So I just saw this Type O video for the first time the other night. I’m not a huge fan of music videos, especially metal ones–don’t ask me why, I just think they take the fun out of it. I think the other reason I have never seen this video is because I never really cared for the album on the whole, 2003’s Life is Killing Me.
Enough about the album though. I find the video is interesting because it employs a number of levels of satire. If you’ve listened to Type O for any number of years you know that their “Gothicness” is completely tongue-in-cheek, as they make fun of goths (Black #1), white supremacists (Kill all the White People), love (My Girlfriend’s Girlfriend) and, well, more goths (Christian Woman). They do have more serious songs, like “Everyone I love is dead,” and “Everything Dies,” but I think these are due to Peter’s increasing moroseness and worsening psychiatric condition. But anyways, I am still not getting to this video. What I think makes the video so cool is that I am counting four levels of social satire in it (and if I had time I could break down these levels even more).
The first satirical level is the characterization of the common man, as he comes home from work, looking like what most Americans look like, common and beaten down by the cycle. He’s obviously ready to cut loose because his job as a data entry clerk (or whatever) just does not excite him. He drives a car that our culture deems uncool, although it looks like by the size and shape of it, this poor shmuck has got kids too.
The second level of satire can be found in the band themselves. As I have mentioned, they are master satirists, residing on the fringes of both the metal and gothic genres because of their musical aesthetics, but also because of their less-than-dead-serious stylings; they lampoon even themselves in a genre that takes itself quite seriously. To clinch the satire even more, they are all dressed in what looks like either prison jumpers or mental patient scrubs, belying their criminality or insanity, ironic because they are the profits of the message to come (which I will get into once I outline these levels of satire).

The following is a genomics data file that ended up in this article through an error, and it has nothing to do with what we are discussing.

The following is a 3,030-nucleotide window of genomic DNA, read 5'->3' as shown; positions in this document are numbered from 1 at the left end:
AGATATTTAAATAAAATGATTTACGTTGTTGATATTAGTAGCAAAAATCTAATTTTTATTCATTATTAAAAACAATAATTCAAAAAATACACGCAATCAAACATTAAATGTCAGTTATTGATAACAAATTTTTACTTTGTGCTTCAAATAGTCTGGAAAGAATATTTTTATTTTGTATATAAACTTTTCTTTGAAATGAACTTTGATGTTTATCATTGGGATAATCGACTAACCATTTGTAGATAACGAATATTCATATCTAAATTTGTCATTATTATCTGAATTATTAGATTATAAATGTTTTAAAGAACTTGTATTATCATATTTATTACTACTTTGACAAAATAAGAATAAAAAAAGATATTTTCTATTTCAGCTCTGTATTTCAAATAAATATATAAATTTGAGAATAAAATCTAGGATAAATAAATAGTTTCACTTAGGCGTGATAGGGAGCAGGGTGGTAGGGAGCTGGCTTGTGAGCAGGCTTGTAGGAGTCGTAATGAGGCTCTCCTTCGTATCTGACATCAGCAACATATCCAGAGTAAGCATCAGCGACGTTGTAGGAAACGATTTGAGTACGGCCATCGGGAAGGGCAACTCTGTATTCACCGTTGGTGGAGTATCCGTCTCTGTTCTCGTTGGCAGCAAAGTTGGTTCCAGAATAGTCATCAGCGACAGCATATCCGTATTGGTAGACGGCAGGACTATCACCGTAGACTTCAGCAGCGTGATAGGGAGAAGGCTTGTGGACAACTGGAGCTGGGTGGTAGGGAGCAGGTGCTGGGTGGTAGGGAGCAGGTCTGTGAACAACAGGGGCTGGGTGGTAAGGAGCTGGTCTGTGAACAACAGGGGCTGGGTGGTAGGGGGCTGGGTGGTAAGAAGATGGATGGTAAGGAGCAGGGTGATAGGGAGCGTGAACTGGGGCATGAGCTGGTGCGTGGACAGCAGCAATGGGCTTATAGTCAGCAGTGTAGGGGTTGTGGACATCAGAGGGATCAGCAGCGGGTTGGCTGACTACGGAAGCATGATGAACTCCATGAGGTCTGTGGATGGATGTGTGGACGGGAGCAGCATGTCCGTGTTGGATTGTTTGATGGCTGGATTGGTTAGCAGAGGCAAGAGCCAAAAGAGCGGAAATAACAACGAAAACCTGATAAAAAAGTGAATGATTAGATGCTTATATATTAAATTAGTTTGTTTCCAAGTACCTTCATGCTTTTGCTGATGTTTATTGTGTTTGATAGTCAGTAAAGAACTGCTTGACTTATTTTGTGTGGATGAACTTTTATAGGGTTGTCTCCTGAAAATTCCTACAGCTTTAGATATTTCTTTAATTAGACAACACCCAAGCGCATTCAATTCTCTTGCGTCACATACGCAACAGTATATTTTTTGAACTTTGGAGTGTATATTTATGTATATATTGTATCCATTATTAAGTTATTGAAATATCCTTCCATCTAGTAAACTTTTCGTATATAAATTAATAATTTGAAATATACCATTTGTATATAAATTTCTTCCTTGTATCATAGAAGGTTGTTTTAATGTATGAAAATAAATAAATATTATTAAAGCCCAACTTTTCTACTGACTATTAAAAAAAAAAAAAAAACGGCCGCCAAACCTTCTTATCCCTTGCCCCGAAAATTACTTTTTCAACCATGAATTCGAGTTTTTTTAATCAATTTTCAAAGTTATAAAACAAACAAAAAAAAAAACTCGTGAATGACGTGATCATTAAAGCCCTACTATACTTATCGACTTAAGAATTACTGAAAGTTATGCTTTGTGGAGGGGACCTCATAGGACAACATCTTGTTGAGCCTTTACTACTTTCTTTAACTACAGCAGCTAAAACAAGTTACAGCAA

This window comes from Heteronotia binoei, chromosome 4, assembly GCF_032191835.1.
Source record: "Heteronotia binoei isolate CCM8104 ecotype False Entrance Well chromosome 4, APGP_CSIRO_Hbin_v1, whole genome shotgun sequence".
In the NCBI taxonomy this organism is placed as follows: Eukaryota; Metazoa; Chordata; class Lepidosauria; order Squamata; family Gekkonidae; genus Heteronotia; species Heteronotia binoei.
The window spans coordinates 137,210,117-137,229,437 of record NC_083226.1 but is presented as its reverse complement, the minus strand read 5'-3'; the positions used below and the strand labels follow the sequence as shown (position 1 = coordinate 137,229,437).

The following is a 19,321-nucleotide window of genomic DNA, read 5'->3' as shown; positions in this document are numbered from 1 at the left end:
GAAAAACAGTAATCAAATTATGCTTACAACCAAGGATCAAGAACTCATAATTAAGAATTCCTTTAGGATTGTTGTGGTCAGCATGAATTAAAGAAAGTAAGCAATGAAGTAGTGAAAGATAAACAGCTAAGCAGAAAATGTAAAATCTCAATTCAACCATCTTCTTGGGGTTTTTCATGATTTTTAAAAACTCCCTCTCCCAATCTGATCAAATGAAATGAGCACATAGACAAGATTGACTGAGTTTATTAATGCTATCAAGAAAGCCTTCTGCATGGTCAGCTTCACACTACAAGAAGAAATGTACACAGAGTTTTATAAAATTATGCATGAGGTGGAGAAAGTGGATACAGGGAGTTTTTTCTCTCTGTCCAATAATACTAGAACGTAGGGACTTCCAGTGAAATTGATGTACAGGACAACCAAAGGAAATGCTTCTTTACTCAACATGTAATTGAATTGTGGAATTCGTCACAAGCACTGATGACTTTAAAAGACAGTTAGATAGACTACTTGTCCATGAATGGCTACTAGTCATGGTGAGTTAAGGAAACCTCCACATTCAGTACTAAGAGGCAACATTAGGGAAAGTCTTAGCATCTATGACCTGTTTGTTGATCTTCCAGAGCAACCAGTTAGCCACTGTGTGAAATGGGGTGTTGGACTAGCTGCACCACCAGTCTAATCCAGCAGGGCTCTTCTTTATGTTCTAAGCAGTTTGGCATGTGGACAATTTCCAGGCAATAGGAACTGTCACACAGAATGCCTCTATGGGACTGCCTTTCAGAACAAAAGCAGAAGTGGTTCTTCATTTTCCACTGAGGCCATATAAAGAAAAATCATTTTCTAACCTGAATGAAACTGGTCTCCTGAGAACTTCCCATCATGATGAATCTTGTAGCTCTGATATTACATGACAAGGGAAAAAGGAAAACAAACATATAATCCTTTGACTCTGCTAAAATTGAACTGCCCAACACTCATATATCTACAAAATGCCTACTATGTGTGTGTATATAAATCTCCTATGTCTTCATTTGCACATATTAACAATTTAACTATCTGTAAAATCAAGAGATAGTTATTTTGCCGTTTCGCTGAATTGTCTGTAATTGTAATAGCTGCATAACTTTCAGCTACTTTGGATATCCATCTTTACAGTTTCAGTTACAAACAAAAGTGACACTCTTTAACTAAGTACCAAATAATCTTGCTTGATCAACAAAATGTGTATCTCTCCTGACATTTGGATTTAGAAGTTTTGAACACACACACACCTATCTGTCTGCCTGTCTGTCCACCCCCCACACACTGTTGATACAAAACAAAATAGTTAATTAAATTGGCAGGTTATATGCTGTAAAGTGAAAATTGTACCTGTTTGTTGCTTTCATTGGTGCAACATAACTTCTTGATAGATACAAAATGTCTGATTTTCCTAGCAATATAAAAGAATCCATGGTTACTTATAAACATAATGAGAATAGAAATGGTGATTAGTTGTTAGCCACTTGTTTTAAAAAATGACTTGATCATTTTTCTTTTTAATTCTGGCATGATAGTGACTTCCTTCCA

Next we get the satirical image of the poor guy cross dressing, which is very funny but also satirical because he is questioning the very threads of “normalcy” American culture espouses. The satire increases as we see how freed and happy this guy is when he dons the Marilyn Monroe dress, the Eminem jumpsuit, and so on. He is in revelatory ecstasy.
I feel that the last level of satire can be found in who the man dresses up as, namely pop icons that many people hold as shaping the reality of art, music, and by extension, beauty (Marilyn Monroe), masculinity (Eminem), virgin sexiness (Britney Spears), and then counter culture itself (Peter Steele). The workaday guy finding himself in the TV causes the viewer to question just what is real in terms of the societal aspects I have mentioned above.
So although this video might be monological in intent, that it wishes the audience to see the e in pursuing pop-culture ideals of art, et al, it also shows how we are imprisoned by them too. What Type O Negative propose though, with Peter switching seats with the hapless workaday guy and rolling his eyes at his plight while ironically replacing it, is showing the dyadic union of the two positions, fake and mesmerizing artist, and mesmerized and apathetic consumer of said art and culture. I know, you probably got that the first time, but I just watched the video and thought that it was one of Type O’s cooler and more thought-out vids. Here it is.